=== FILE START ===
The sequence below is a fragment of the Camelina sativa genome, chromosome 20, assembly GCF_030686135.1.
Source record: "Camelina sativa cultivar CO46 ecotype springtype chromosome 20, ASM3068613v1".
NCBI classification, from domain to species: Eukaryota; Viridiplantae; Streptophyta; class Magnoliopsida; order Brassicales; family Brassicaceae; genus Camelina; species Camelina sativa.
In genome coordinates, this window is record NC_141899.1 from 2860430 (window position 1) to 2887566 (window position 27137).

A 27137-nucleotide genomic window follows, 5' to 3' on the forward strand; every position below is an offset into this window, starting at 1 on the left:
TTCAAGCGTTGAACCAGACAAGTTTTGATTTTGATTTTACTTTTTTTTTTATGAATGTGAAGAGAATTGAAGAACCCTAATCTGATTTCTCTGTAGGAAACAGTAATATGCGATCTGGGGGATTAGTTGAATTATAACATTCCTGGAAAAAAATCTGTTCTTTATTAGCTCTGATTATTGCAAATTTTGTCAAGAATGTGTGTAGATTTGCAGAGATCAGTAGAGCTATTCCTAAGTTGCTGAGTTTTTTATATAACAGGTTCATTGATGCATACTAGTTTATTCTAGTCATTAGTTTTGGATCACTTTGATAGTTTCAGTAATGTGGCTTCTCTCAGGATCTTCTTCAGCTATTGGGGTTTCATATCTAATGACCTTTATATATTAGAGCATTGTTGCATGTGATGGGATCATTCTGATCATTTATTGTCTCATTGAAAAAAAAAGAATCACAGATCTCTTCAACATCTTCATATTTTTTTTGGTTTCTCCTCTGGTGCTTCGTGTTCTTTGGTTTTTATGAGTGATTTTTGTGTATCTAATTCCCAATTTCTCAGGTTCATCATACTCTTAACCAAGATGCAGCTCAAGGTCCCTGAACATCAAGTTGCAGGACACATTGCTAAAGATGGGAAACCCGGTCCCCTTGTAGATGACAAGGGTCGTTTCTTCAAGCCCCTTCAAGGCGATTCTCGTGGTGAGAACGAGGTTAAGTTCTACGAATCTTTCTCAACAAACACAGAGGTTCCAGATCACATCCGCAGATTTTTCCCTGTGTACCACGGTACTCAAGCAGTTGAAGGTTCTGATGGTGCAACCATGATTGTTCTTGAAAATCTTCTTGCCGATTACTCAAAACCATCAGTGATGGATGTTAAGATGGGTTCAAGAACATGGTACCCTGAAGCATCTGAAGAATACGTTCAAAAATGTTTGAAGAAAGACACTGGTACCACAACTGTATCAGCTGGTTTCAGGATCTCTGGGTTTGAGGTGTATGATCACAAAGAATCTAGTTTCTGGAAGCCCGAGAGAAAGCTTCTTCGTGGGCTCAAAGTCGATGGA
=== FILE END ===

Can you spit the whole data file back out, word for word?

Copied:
The sequence below is a fragment of the Camelina sativa genome, chromosome 20, assembly GCF_030686135.1.
Source record: "Camelina sativa cultivar CO46 ecotype springtype chromosome 20, ASM3068613v1".
NCBI classification, from domain to species: Eukaryota; Viridiplantae; Streptophyta; class Magnoliopsida; order Brassicales; family Brassicaceae; genus Camelina; species Camelina sativa.
In genome coordinates, this window is record NC_141899.1 from 2860430 (window position 1) to 2887566 (window position 27137).

A 27137-nucleotide genomic window follows, 5' to 3' on the forward strand; every position below is an offset into this window, starting at 1 on the left:
TTCAAGCGTTGAACCAGACAAGTTTTGATTTTGATTTTACTTTTTTTTTTATGAATGTGAAGAGAATTGAAGAACCCTAATCTGATTTCTCTGTAGGAAACAGTAATATGCGATCTGGGGGATTAGTTGAATTATAACATTCCTGGAAAAAAATCTGTTCTTTATTAGCTCTGATTATTGCAAATTTTGTCAAGAATGTGTGTAGATTTGCAGAGATCAGTAGAGCTATTCCTAAGTTGCTGAGTTTTTTATATAACAGGTTCATTGATGCATACTAGTTTATTCTAGTCATTAGTTTTGGATCACTTTGATAGTTTCAGTAATGTGGCTTCTCTCAGGATCTTCTTCAGCTATTGGGGTTTCATATCTAATGACCTTTATATATTAGAGCATTGTTGCATGTGATGGGATCATTCTGATCATTTATTGTCTCATTGAAAAAAAAAGAATCACAGATCTCTTCAACATCTTCATATTTTTTTTGGTTTCTCCTCTGGTGCTTCGTGTTCTTTGGTTTTTATGAGTGATTTTTGTGTATCTAATTCCCAATTTCTCAGGTTCATCATACTCTTAACCAAGATGCAGCTCAAGGTCCCTGAACATCAAGTTGCAGGACACATTGCTAAAGATGGGAAACCCGGTCCCCTTGTAGATGACAAGGGTCGTTTCTTCAAGCCCCTTCAAGGCGATTCTCGTGGTGAGAACGAGGTTAAGTTCTACGAATCTTTCTCAACAAACACAGAGGTTCCAGATCACATCCGCAGATTTTTCCCTGTGTACCACGGTACTCAAGCAGTTGAAGGTTCTGATGGTGCAACCATGATTGTTCTTGAAAATCTTCTTGCCGATTACTCAAAACCATCAGTGATGGATGTTAAGATGGGTTCAAGAACATGGTACCCTGAAGCATCTGAAGAATACGTTCAAAAATGTTTGAAGAAAGACACTGGTACCACAACTGTATCAGCTGGTTTCAGGATCTCTGGGTTTGAGGTGTATGATCACAAAGAATCTAGTTTCTGGAAGCCCGAGAGAAAGCTTCTTCGTGGGCTCAAAGTCGATGGA